The Responsibility Lies with the Coachee

When my son Euan, was younger, he played for a junior rugby team and I helped to coach them alongside other keen and enthusiastic dads.

We were a reasonable team, not brilliant; I think the quality of the coaches was also in question. But we sought ways to improve. Serendipity provided the answer. Let me explain.

At the club’s annual dinner, we were donated a rugby ball from Gloucester Rugby’s 2005 winning team. An actual match ball used by top players. You know; felt, passed and caught by real players. The ball went into the auction as the top prize.

Let me fast-forward the story. We won the ball in the auction.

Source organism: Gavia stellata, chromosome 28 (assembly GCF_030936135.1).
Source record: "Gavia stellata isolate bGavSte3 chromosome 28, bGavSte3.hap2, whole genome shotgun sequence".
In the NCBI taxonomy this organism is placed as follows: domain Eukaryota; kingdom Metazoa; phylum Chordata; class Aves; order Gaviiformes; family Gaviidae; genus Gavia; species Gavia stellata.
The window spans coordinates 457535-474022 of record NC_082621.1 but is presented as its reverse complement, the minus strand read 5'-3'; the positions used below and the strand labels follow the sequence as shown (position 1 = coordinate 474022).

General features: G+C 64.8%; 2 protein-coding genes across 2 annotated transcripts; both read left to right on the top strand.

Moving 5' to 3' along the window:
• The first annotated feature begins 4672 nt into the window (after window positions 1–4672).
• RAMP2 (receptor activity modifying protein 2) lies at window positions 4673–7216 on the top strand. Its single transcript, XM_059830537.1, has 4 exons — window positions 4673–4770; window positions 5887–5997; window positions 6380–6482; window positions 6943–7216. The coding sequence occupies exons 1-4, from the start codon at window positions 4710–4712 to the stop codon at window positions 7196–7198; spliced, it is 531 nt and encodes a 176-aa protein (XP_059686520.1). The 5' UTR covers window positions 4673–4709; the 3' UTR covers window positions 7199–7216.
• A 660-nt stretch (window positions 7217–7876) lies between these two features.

I thought that’s it, at last we can play like winners, so I introduced the ball at our next training session and used it for the match against Kidderminster.

Did the ball make a difference? Not a bit. We lost handsomely.

A ball is not going to make any difference. Responsibility for performance lies with the players and the coaching team, we hadn’t improved and a new ball wasn’t going to make any transformation.

In the same way, responsibility in coaching lies with the coachee not the coach.